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Faculty to vote on adding member to J-Board

May 5, 2017

At their meeting on Monday, faculty will vote on a measure that would increase the number of faculty members on the Judicial Board (J-Board) from four to five for the next two years. This measure was brought up in response to the increase in cases sent to the J-Board over the last two years.

Currently, four faculty members serve on the board and two sit in on each case. During the 2015-2016 academic year, the J-Board heard 22 academic dishonesty cases, a significant increase after it heard no more than nine cases per year over the previous five years. Due to this increase, faculty members who were not on the board but had previously served were asked to sit in on cases.

The J-Board has heard 18 cases so far this year.

“It was sort of obvious at that point to say, ‘Hey, if you have to bring more people on this committee to deal with the load, maybe you should be having extra people on the committee,’” said Rachel Connelly, Bion R. Cram professor of economics and chair of the Committee on Governance and Faculty Affairs (GFA).

The GFA runs faculty meetings, assigns faculty members to committees and handles changes to the faculty handbook.

While the upcoming faculty vote is in response to the specific issue of workload for faculty members of the J-Board, Connelly expressed broader concern about the increase in cases of plagiarism and academic dishonesty at the College. She hopes to continue faculty discussion on how academic dishonesty is explained and the nature of the J-Board process.

“Even if the [number of academic dishonesty cases] weren’t changing, even if they were just flat, we should periodically think about whether we could do better,” Connelly said.

The increase in plagiarism cases over the past two years, many of which have come from the computer science department, have prompted conversations among the faculty. At faculty meetings on March 6 and March 27, Connelly heard a wide range of opinions on ways to address academic dishonesty.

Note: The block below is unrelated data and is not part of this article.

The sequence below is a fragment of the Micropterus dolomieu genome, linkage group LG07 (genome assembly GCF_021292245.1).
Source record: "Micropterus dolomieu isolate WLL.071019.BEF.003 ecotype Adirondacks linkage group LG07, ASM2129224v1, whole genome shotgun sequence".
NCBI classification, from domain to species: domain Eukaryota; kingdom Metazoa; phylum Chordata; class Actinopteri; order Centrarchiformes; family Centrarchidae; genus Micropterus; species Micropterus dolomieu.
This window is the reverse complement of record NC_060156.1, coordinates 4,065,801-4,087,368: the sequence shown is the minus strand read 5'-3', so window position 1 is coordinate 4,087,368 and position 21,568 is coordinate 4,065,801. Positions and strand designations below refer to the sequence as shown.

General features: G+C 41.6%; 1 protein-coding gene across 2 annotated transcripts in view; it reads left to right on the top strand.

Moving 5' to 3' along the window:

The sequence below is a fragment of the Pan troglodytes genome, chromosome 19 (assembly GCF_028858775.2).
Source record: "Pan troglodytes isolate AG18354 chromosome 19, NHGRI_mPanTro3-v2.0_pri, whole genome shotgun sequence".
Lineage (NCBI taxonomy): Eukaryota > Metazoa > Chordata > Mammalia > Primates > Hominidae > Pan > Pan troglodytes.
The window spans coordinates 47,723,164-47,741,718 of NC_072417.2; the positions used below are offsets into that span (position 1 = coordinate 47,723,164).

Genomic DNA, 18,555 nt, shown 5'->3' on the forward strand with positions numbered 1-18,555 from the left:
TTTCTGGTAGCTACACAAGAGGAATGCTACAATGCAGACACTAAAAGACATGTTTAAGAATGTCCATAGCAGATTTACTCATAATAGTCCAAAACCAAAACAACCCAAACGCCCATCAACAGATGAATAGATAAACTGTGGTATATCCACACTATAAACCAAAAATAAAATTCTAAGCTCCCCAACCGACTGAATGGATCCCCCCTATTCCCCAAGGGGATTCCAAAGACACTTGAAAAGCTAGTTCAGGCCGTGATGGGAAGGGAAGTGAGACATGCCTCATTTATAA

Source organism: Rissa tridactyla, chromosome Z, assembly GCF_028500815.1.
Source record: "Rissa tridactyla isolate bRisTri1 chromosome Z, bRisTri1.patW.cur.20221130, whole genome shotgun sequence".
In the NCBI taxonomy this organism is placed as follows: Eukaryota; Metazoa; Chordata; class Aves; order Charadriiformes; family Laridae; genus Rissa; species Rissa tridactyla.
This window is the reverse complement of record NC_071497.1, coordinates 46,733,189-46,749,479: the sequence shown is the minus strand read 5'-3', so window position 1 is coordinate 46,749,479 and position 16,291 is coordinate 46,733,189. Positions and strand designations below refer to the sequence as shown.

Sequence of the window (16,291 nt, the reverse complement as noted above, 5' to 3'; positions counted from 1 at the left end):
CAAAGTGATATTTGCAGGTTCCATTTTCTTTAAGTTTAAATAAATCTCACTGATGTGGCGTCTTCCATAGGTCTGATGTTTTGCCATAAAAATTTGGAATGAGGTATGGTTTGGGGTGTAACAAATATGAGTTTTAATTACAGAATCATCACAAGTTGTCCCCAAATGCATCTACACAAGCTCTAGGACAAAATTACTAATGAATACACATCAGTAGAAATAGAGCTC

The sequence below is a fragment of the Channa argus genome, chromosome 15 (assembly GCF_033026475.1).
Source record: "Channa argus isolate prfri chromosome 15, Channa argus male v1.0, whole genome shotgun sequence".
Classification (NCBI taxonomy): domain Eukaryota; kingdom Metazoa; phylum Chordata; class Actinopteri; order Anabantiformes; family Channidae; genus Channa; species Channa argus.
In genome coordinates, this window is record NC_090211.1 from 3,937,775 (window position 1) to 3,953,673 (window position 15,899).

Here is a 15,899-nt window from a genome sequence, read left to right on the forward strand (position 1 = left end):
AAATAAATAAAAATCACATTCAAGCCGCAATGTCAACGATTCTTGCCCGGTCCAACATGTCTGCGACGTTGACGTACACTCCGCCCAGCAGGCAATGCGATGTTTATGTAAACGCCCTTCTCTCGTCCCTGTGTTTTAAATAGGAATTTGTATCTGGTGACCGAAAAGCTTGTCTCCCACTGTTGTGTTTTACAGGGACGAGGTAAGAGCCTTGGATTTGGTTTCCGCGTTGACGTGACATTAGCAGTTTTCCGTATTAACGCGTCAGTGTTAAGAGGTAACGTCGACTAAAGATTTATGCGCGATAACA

“I heard views [at the meetings] from, ‘We as faculty need to do better in teaching our students,’ compared to, ‘They need to grow up. They need to experience this. They need to pay the consequences of their actions’ and, ‘We need to support the system that creates those consequences,’” Connelly said.

Faculty members also discussed the process of the J-Board, including sanctions and structure.

The GFA introduced the motion to temporarily increase the number of faculty members on J-Board on April 3.

“The J-Board is a really interesting community-level body. It is mostly a student body, but they don’t get to make the rules. It’s not a faculty committee. [Faculty] sit on it, but they don’t make the rules. So who makes the rules and how could you affect change in those rules is really a grey area,” said Connelly.

Connelly cited punishments as one subject of discussion.

“Even if our whole J-Board system is fine, are the punishment calibrations, right? We’ve haven’t had that conversation for a long time, and I think we should be having it,” she said.

If the faculty approve the measure, the change will last two years, after which the faculty will reevaluate. The decision of who will be added to the J-Board is up to those on GFA. Every May, the GFA assigns which faculty members will sit on any particular committee.

“All we’re going to do is decide whether to put one more person on for two years,” said Connelly. “It gives us time to think more broadly and more deeply. At the same time, [we can] also see if this is going to fix itself.”

The 2017-2018 academic year will also see 16 students on the J-Board, compared to 12 this year, in order to diminish the workload for J-Board student members and increase diversity of thought.


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